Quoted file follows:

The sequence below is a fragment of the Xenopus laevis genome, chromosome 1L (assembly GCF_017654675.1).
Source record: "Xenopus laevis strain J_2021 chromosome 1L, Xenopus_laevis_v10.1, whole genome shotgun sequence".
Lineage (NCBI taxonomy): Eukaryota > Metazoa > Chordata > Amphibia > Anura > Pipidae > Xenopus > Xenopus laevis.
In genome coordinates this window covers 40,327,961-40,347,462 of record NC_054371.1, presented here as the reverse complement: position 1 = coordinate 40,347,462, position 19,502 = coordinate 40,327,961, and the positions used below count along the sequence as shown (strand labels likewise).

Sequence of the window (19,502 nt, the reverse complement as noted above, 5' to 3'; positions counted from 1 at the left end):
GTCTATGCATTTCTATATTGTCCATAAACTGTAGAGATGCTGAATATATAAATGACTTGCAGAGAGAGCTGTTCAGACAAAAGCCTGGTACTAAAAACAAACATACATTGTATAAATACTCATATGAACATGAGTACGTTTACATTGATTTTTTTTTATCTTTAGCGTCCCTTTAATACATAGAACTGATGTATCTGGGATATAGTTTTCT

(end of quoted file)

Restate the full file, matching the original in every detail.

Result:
The sequence below is a fragment of the Xenopus laevis genome, chromosome 1L (assembly GCF_017654675.1).
Source record: "Xenopus laevis strain J_2021 chromosome 1L, Xenopus_laevis_v10.1, whole genome shotgun sequence".
Lineage (NCBI taxonomy): Eukaryota > Metazoa > Chordata > Amphibia > Anura > Pipidae > Xenopus > Xenopus laevis.
In genome coordinates this window covers 40,327,961-40,347,462 of record NC_054371.1, presented here as the reverse complement: position 1 = coordinate 40,347,462, position 19,502 = coordinate 40,327,961, and the positions used below count along the sequence as shown (strand labels likewise).

Sequence of the window (19,502 nt, the reverse complement as noted above, 5' to 3'; positions counted from 1 at the left end):
GTCTATGCATTTCTATATTGTCCATAAACTGTAGAGATGCTGAATATATAAATGACTTGCAGAGAGAGCTGTTCAGACAAAAGCCTGGTACTAAAAACAAACATACATTGTATAAATACTCATATGAACATGAGTACGTTTACATTGATTTTTTTTTATCTTTAGCGTCCCTTTAATACATAGAACTGATGTATCTGGGATATAGTTTTCT